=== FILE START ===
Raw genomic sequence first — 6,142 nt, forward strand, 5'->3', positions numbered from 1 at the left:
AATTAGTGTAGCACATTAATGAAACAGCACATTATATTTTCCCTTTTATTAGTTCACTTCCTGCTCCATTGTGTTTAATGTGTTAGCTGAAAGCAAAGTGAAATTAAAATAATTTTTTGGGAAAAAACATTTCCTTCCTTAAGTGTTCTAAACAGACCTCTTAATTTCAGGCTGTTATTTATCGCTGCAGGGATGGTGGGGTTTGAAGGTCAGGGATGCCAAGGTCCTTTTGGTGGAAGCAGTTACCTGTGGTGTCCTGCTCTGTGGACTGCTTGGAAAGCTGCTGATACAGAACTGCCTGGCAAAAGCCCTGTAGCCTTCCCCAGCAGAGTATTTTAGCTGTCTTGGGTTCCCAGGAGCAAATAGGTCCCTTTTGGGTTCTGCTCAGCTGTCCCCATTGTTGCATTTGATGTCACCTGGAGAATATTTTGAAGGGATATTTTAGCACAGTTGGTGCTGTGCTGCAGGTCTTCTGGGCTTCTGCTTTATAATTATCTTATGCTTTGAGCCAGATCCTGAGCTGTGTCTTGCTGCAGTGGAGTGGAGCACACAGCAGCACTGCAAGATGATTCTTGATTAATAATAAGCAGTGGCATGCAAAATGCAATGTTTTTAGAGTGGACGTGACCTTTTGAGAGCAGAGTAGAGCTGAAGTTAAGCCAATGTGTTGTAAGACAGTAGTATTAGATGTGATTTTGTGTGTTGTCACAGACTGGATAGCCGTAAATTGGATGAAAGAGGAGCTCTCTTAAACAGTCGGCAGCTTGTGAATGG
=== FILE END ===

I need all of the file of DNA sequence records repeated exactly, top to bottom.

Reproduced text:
Raw genomic sequence first — 6,142 nt, forward strand, 5'->3', positions numbered from 1 at the left:
AATTAGTGTAGCACATTAATGAAACAGCACATTATATTTTCCCTTTTATTAGTTCACTTCCTGCTCCATTGTGTTTAATGTGTTAGCTGAAAGCAAAGTGAAATTAAAATAATTTTTTGGGAAAAAACATTTCCTTCCTTAAGTGTTCTAAACAGACCTCTTAATTTCAGGCTGTTATTTATCGCTGCAGGGATGGTGGGGTTTGAAGGTCAGGGATGCCAAGGTCCTTTTGGTGGAAGCAGTTACCTGTGGTGTCCTGCTCTGTGGACTGCTTGGAAAGCTGCTGATACAGAACTGCCTGGCAAAAGCCCTGTAGCCTTCCCCAGCAGAGTATTTTAGCTGTCTTGGGTTCCCAGGAGCAAATAGGTCCCTTTTGGGTTCTGCTCAGCTGTCCCCATTGTTGCATTTGATGTCACCTGGAGAATATTTTGAAGGGATATTTTAGCACAGTTGGTGCTGTGCTGCAGGTCTTCTGGGCTTCTGCTTTATAATTATCTTATGCTTTGAGCCAGATCCTGAGCTGTGTCTTGCTGCAGTGGAGTGGAGCACACAGCAGCACTGCAAGATGATTCTTGATTAATAATAAGCAGTGGCATGCAAAATGCAATGTTTTTAGAGTGGACGTGACCTTTTGAGAGCAGAGTAGAGCTGAAGTTAAGCCAATGTGTTGTAAGACAGTAGTATTAGATGTGATTTTGTGTGTTGTCACAGACTGGATAGCCGTAAATTGGATGAAAGAGGAGCTCTCTTAAACAGTCGGCAGCTTGTGAATGG